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Discussion Starter #1
I have three Ruger rimfires I want to put scopes on, all for target shooting:

1. Ruger 10/22 22" barrel. Will shoot at 50 and 100 yards.
2. Ruger American Rimfire 22lr 18" barrel. Will shoot at 50 yards mostly.
3. Ruger American Rimfire 22wmr 22" barrel. Will shoot 100 yards mostly.

I would like adjustable objective scopes so I can dial out parallax at whatever distance I'm shooting. I've looked at Hawke scopes and the Leupold VX-Freedom EFR as well. Curious if there are other good options and what magnification would work well. If anyone has experiences with any of these scopes, I'd like to hear about them as well.
 

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Take a look at the article I posted in the Forum E-Library titled "Scope Dope". It should help you select scopes for your 22's. Here's a link: Scope Dope
 

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I have both #1 and #2, both have Bushnell Banners right now, the 10/22 has a 3-9, the bolt has a 4-12. But, I hadn't to move the 10/22 to a lower magnification as I use it on closer ranged game.

I am looking at getting a 22 Hornet or 204 Ruger. If I get the Hornet then it will get the 3-9, if I get the 204 then I will get something else and "have" to buy either the WMR or HMR and give that the 3-9.

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I have three scopes with adjustable objectives mounted on different 10/22 rifles.

The best of the three is probably the Nikon Prostaff P3 Target 3-9x40 EFR. I also have two Hawke Optics Vantage scopes, one a fixed magnification 4x32 AO mil-dot and the other a 3-9x40 AO mil-dot.

The adjustable objective works well on all of them. The optical clarity is I think a little better on the Nikon, but the Hawke Vantage scopes are very close.

For target shooting at a stationary target from a fixed position the field of view is not terribly relevant and many shooters seem to favor a lot of magnification. But with increased magnification comes a narrower exit pupil for any given objective lens diameter, and often means a bigger, heavier scope mounted higher above the bore, and less light-gathering ability.

Personally, I find the 4X fixed power scope to be just a little limiting for precision shooting at even 25 meters and prefer a 3-9 or at least a 2-7 variable magnification scope for the ranges at which you will be shooting. I know that a lot of shooters would prefer 12X or greater for shooting at 100 yards although given the ballistic limitations of 22 LR ammo, I don't think a scope with a maximum magnification of 9 or 10X will be too limiting.
 

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Discussion Starter #5
Thanks for the replies. I had originally been looking at the Nikon scopes as well, but since they exited the scope business, they aren't around anymore to purchase (Plus, they have no replacement warranty anymore either). I'm glad to hear the Hawke scopes are good performers. For the price, I was concerned, but it seems they do just fine. Maybe I'll reserve a Leupold for my CZ rimfires and let the Rugers have the lesser expensive optics since they seem to do just fine. I'll have to think about magnification. I was thinking at least a 2-7 for 50 yards, probably a 3-9 for 100. I would think no larger than a x40 size since I don't want to end up mounting it high on the rifle (Something I had not fully considered before).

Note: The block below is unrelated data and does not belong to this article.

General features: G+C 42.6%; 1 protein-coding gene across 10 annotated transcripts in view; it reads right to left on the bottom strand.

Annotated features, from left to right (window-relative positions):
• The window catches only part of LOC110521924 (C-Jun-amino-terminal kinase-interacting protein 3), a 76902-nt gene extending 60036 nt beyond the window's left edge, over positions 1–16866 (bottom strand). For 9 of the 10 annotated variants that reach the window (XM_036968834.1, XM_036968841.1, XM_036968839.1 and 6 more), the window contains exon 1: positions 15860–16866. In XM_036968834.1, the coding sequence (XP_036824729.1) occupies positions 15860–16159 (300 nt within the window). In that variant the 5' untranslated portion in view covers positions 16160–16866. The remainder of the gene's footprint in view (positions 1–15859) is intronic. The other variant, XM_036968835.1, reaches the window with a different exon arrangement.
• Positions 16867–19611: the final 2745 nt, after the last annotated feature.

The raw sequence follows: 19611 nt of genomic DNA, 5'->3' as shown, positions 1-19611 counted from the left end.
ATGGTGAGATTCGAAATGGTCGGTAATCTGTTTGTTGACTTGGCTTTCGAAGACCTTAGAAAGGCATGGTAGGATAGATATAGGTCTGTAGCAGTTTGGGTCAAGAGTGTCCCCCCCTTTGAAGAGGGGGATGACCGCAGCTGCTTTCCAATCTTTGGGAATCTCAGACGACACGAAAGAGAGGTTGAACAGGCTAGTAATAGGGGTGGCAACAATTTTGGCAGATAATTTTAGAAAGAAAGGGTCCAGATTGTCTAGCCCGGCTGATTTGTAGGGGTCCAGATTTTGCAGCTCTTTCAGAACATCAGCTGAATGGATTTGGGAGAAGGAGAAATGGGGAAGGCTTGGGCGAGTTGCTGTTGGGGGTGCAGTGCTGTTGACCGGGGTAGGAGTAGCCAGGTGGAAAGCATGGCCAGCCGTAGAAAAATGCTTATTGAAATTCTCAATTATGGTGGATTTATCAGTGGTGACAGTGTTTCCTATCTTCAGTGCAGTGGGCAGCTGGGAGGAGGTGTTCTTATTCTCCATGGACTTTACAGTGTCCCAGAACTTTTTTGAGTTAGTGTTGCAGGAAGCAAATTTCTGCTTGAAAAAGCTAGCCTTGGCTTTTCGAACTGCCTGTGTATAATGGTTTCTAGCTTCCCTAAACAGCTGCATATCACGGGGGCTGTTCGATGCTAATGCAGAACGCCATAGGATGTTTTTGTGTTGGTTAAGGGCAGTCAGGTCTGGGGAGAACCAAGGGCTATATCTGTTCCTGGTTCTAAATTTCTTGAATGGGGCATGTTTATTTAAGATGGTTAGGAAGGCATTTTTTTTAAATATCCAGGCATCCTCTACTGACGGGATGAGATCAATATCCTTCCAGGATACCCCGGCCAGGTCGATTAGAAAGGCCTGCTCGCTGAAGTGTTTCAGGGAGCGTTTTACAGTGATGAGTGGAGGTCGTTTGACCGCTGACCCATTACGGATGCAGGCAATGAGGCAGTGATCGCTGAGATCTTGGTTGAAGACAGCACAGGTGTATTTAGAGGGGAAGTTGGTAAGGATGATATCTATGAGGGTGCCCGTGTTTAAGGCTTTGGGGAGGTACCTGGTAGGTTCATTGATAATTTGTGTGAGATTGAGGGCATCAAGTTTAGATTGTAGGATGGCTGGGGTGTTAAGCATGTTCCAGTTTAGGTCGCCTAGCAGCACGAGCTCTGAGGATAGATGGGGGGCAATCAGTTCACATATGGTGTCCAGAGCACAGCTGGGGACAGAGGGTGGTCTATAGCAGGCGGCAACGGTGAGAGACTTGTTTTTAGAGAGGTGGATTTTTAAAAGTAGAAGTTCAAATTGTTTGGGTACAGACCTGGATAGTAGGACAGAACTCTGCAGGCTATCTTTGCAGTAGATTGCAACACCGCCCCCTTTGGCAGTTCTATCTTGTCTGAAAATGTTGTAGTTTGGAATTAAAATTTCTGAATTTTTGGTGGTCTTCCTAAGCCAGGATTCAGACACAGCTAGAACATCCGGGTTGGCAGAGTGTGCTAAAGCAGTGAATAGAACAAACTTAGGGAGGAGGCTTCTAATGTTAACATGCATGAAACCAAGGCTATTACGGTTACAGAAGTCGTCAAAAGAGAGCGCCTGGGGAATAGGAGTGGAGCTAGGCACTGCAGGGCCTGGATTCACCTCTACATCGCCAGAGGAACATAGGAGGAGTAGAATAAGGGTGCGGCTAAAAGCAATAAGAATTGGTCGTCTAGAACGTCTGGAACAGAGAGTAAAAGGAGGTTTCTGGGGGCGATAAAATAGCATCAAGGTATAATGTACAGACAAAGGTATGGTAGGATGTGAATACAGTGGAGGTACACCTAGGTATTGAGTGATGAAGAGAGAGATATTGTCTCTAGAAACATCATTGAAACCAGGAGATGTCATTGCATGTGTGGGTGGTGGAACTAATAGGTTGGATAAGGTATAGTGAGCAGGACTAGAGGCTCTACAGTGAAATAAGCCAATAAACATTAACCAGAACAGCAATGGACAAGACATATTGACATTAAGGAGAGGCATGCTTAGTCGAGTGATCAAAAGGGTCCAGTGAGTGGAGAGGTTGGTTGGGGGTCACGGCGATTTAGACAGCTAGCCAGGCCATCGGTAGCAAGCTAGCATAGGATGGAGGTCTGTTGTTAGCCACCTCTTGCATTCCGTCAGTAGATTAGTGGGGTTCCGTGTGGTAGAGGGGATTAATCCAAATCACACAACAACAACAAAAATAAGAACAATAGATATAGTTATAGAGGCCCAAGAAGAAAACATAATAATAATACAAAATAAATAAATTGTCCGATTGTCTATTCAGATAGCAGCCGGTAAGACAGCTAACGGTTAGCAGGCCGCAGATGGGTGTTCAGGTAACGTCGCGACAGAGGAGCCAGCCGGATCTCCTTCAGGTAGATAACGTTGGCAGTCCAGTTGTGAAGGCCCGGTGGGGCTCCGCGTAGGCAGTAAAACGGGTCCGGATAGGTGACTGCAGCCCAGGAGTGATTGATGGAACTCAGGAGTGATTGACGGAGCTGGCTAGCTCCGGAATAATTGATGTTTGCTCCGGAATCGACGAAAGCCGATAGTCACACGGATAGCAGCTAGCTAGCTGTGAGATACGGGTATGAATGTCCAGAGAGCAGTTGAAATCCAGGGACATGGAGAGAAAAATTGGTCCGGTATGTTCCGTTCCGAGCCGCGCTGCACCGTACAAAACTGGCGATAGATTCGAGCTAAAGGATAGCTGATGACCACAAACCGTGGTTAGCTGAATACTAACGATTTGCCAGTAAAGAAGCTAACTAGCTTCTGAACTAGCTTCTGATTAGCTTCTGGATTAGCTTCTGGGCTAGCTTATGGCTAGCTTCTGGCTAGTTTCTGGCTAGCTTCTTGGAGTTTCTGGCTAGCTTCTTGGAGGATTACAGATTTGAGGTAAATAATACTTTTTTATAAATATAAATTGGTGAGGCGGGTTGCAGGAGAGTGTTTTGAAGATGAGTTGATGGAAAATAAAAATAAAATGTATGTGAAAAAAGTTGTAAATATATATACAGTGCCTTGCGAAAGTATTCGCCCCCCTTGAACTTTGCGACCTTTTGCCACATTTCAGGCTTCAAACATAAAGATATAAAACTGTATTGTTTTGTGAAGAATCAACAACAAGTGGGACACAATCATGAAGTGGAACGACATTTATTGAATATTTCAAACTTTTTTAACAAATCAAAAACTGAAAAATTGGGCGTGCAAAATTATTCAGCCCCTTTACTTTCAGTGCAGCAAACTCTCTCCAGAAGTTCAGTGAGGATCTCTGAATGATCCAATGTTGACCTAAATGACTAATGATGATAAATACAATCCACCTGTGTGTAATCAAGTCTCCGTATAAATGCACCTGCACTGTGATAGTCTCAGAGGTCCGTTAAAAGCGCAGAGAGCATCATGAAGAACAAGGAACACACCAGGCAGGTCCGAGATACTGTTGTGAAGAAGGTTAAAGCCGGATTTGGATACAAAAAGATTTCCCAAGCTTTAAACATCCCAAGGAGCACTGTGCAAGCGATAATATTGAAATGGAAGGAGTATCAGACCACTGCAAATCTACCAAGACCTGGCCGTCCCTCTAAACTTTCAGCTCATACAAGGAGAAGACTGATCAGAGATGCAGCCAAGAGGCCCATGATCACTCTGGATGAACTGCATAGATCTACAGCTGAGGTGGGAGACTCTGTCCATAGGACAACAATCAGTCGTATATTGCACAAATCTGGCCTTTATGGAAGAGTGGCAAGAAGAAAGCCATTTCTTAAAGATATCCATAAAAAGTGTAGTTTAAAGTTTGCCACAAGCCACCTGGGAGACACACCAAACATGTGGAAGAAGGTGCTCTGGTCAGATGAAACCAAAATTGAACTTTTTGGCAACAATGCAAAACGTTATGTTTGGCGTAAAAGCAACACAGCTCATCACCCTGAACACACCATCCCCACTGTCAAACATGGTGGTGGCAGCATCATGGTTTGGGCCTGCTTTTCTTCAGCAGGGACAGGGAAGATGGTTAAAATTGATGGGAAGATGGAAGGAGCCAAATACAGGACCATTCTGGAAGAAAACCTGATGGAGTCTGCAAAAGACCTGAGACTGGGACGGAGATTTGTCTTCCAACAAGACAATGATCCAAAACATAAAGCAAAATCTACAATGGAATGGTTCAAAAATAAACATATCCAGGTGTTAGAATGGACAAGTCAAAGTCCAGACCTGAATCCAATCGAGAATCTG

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I found myself with an extra SWFA SS 10x fixed power scope with the side focus. I put it on my modified 10-22 and found it to be a great pairing. They are $399 unless there is a sale. Lifetime warranty. I picked the mil-quad reticle. Perfect from 25yds to 100yds.


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Target only rifle...I go with high magnification. Have a 20x SWFA on my 10/22 target rifle. Have a Vortex Golden Eagle on my .223 target rifle (60x max). If I shot the .22 more I'd go even higher in magnification. Makes target shooting a real hoot. Can really dial in the rifle. I wasted a lot of time an money following the "you don't need a high power scope...blah blah blah". I want to stack shots. If you want to get the most accuracy out of a TARGET rifle, over, over, and over again, from experience, higher power = better. All depends on what you consider "acceptable" accuracy. Not knocking the folks who believe in the low power scopes.....I'm talking about REALLY dialing in your rifle. YMMV, of course. Just my 2 cents. (y):)
 

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Discussion Starter #8
My only concern with a higher power scope is that the objective will be so big that I will have to mount the scope high above the gun to get proper clearance.
 

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Ethan, I hear ya and thought the same. I've not found it to be an issue. Have to do the homework though on what rings work with what scope on your rifle. It's a process....but I'll say, well worth it. Pls share what direction you decide to go. Always interesting stuff.
 
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